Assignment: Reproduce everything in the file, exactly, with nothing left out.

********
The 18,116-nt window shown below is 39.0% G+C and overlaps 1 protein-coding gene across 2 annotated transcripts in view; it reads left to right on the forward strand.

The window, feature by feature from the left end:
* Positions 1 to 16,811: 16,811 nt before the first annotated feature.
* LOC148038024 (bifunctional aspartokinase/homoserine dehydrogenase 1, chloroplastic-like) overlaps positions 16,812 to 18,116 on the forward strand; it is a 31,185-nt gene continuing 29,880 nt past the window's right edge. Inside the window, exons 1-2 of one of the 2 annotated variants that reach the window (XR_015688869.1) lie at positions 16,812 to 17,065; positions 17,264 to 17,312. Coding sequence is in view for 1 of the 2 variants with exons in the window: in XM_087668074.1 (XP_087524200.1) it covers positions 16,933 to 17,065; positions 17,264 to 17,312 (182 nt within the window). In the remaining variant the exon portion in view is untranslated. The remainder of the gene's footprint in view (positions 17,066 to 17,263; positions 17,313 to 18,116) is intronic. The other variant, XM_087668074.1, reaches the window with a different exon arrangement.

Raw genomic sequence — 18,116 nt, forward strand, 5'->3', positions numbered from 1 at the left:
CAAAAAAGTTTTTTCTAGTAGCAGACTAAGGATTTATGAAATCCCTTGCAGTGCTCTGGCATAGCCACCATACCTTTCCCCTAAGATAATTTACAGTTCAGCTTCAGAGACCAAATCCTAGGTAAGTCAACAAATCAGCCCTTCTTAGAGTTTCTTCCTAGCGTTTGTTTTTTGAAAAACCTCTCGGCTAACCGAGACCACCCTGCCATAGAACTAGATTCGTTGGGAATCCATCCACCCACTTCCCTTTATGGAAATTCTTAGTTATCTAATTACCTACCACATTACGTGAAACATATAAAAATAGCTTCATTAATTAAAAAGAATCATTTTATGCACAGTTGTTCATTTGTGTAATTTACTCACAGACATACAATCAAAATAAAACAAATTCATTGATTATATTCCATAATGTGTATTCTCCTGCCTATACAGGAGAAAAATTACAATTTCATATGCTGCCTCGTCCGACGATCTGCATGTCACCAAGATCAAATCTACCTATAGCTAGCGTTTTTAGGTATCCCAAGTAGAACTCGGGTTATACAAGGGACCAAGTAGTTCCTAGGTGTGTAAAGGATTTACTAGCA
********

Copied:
The 18,116-nt window shown below is 39.0% G+C and overlaps 1 protein-coding gene across 2 annotated transcripts in view; it reads left to right on the forward strand.

The window, feature by feature from the left end:
* Positions 1 to 16,811: 16,811 nt before the first annotated feature.
* LOC148038024 (bifunctional aspartokinase/homoserine dehydrogenase 1, chloroplastic-like) overlaps positions 16,812 to 18,116 on the forward strand; it is a 31,185-nt gene continuing 29,880 nt past the window's right edge. Inside the window, exons 1-2 of one of the 2 annotated variants that reach the window (XR_015688869.1) lie at positions 16,812 to 17,065; positions 17,264 to 17,312. Coding sequence is in view for 1 of the 2 variants with exons in the window: in XM_087668074.1 (XP_087524200.1) it covers positions 16,933 to 17,065; positions 17,264 to 17,312 (182 nt within the window). In the remaining variant the exon portion in view is untranslated. The remainder of the gene's footprint in view (positions 17,066 to 17,263; positions 17,313 to 18,116) is intronic. The other variant, XM_087668074.1, reaches the window with a different exon arrangement.

Raw genomic sequence — 18,116 nt, forward strand, 5'->3', positions numbered from 1 at the left:
CAAAAAAGTTTTTTCTAGTAGCAGACTAAGGATTTATGAAATCCCTTGCAGTGCTCTGGCATAGCCACCATACCTTTCCCCTAAGATAATTTACAGTTCAGCTTCAGAGACCAAATCCTAGGTAAGTCAACAAATCAGCCCTTCTTAGAGTTTCTTCCTAGCGTTTGTTTTTTGAAAAACCTCTCGGCTAACCGAGACCACCCTGCCATAGAACTAGATTCGTTGGGAATCCATCCACCCACTTCCCTTTATGGAAATTCTTAGTTATCTAATTACCTACCACATTACGTGAAACATATAAAAATAGCTTCATTAATTAAAAAGAATCATTTTATGCACAGTTGTTCATTTGTGTAATTTACTCACAGACATACAATCAAAATAAAACAAATTCATTGATTATATTCCATAATGTGTATTCTCCTGCCTATACAGGAGAAAAATTACAATTTCATATGCTGCCTCGTCCGACGATCTGCATGTCACCAAGATCAAATCTACCTATAGCTAGCGTTTTTAGGTATCCCAAGTAGAACTCGGGTTATACAAGGGACCAAGTAGTTCCTAGGTGTGTAAAGGATTTACTAGCA